Just Because
Chapter Three
By Mija

"Honey, what's wrong? You look like your pet dog died?" my mother inquired, giving me her classic worried look.

I raised an eyebrow. "Umm, mom, I don't have a pet dog."

My brother rolled his eyes. "Of course you don't have a pet dog. Besides, if you did, I'm willing to bet that the cause of death of Monsieur Chien would be murder by you." He buttered two pieces of toast and swallowed both pieces whole. He then chugged a huge glass of milk, and unsuccessfully stifled a burp.

I wrinkled my nose. "That's disgusting, Garrett. Where are your manners?" I asked, chiding him as sternly as I could. "One would have thought that three years of high school taught you some type of etiquette." I pointed a finger at him and shook my head, feigning disappointment.

He stuck out his tongue. "Seeing as I seem to have a gastronomical talent, I belched my manners all the way to the Andes. Perhaps you'd like to search for them there? I hear the Andes is a great place to live in. You know, permanently? I'm sure the yaks would love to have your company."

I threw him a piece of my toast, and being the athletically impaired person that I am, I missed. Not even close. So, the said piece of toast made its way inside my water goblet.

"Geneva!" my mother exclaimed, exasperatedly. "Those are my favourite goblets. Not only that, they are a priceless--"

"Yes, yes mother, I know," I interrupted, "they are a priceless family heirloom and I should not tempt fate by causing bodily harm to any of them. Mother, your children are fine. Besides, if you love them so dearly, why are they out in the open where Garrett's powerful gastro-delights can wound them?"

My brother folded his arms and looked at me in contempt. "You're just jealous because you don't have the power."

"Oh, yes, it's quite a shame that I don't have the power to scare the crap out of any living thing. I bow in awe of you, your majesty," I said, sarcastically, giving him a short bow.

My father dropped the newspaper he was reading and folded it neatly. "Now, little children, as much as I love watching you two exchange your witty repartees, don't you all have something more productive to do that prod at each other?"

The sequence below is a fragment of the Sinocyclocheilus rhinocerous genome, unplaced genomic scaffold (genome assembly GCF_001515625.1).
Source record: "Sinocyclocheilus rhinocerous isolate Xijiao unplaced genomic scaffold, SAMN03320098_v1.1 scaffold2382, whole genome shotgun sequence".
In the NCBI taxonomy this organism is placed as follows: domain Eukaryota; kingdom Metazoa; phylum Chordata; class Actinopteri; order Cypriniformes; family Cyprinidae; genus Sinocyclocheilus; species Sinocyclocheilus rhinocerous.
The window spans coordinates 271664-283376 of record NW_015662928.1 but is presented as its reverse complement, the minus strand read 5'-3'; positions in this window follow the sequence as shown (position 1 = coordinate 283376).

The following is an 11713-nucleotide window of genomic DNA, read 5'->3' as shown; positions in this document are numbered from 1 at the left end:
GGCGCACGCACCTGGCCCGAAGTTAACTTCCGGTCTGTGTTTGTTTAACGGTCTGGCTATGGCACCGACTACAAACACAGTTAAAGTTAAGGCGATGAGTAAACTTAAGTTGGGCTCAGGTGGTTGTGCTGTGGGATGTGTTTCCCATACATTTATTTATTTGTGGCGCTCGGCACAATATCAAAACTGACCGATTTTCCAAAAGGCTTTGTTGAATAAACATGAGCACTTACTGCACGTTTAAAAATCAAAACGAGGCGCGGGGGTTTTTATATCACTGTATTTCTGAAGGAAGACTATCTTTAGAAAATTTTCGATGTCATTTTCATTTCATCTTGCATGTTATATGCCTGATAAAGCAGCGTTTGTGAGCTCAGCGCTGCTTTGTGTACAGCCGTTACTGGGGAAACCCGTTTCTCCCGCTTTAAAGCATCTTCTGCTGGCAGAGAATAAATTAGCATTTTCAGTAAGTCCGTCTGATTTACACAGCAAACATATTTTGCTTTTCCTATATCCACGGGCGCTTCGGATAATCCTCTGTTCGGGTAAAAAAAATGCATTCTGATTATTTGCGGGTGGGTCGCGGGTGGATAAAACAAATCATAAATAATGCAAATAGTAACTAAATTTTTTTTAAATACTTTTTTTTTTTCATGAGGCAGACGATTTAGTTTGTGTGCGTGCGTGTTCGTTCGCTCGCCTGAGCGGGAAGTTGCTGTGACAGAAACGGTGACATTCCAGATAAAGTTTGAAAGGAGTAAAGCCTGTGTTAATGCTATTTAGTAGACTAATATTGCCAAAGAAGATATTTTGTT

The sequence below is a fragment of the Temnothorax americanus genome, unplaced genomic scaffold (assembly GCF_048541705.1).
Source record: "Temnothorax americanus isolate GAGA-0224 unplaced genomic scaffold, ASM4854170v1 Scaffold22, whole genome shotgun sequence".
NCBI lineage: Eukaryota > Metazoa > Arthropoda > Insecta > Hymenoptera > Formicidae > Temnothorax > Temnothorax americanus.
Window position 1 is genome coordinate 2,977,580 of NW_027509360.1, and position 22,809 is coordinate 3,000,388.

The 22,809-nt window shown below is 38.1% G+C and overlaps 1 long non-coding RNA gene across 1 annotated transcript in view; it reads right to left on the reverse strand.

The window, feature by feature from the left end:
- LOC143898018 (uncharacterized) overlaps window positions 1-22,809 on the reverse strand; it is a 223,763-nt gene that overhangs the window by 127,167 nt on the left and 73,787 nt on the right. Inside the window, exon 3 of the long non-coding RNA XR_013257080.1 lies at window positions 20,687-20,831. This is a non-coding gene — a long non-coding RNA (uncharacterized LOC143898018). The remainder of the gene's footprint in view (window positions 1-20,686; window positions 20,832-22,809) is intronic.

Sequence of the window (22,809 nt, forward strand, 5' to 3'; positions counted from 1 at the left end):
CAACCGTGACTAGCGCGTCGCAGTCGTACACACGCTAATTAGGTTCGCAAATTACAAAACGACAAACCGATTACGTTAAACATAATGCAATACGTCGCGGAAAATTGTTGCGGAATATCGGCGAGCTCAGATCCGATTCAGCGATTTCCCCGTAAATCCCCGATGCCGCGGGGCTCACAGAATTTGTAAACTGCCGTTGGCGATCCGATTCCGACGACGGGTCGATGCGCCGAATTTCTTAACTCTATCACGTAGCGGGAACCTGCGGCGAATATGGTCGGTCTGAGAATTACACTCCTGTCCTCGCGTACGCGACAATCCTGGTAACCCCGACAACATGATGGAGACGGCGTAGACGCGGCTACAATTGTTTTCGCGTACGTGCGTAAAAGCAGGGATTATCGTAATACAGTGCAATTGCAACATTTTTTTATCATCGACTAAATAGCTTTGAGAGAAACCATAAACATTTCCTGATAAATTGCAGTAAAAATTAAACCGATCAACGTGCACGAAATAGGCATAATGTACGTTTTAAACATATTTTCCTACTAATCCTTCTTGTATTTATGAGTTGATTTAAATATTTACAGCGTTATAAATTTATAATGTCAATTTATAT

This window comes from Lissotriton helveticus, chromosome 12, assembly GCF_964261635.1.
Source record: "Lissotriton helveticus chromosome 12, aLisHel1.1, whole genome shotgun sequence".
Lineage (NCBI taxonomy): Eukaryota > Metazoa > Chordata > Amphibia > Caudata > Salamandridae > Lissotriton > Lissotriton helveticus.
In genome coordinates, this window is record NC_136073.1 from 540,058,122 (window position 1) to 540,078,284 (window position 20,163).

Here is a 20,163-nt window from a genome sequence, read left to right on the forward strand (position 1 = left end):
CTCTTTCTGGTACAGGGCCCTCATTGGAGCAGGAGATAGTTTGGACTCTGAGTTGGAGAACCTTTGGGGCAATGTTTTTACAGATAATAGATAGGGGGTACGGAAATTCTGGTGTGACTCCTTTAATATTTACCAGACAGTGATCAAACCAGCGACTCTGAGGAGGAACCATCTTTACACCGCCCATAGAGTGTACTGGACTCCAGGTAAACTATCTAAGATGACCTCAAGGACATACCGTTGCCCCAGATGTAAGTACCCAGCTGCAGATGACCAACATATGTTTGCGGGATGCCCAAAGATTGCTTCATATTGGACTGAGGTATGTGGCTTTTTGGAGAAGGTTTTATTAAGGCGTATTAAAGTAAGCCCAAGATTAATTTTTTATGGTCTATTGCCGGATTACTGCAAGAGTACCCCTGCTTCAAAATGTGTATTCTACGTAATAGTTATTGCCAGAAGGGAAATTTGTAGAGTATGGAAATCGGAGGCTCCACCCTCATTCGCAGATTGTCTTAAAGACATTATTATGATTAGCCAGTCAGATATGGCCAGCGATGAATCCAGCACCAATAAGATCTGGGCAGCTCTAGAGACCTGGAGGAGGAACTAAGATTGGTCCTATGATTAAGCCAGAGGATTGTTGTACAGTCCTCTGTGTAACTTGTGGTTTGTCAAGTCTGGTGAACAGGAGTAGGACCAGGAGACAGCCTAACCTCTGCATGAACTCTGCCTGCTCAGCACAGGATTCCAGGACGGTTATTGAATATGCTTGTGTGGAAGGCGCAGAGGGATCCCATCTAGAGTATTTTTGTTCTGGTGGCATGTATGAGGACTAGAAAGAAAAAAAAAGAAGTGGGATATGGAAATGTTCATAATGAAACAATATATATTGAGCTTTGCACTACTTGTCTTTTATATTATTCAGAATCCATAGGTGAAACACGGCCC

A short silence arose.

"No," Garrett and I said at the same time, followed by a loud, "Jinx!"

My mother shook her head in disbelief. "Very mature you two, very mature. Now Garrett and Geneva stop jinxing yourselves and eat." She turned to me, her expression quickly changing to a more serious tone. "Now, Geneva, I hope you plan on doing better this year. Honey, I do wish that you would try harder."

I rolled my eyes. Here we go again, harping on my grades just because it's not as good as Garrett's. I don't resent him, really. I mean, how is it his fault that the Powers That Be decided he would be the smart one? Nevertheless, I already knew what was coming next.

"Geneva, honey, why can't you be more like your brother. Your brother may be a goofball at times, but his marks are still excellent," my mother continued.

"You know mom, I tried to be like him, I really did, but his clothes just didn't fit me," I deadpanned. "Between you and me, I think Garrett needs a diet."

We've had this conversation hundreds of times before, and I've created a solution for it: get out of it as soon as possible, taking some sort of comical jab or delving into the wonderful world of sarcasm whenever the conversation permits.

My brother stood up, clearly uncomfortable by the current topic. "Come on, runt, let's go. I'll give you a ride to school. I'm sure you'll be the coolest kid on the sophomore block once your little school chums see you in my new ride."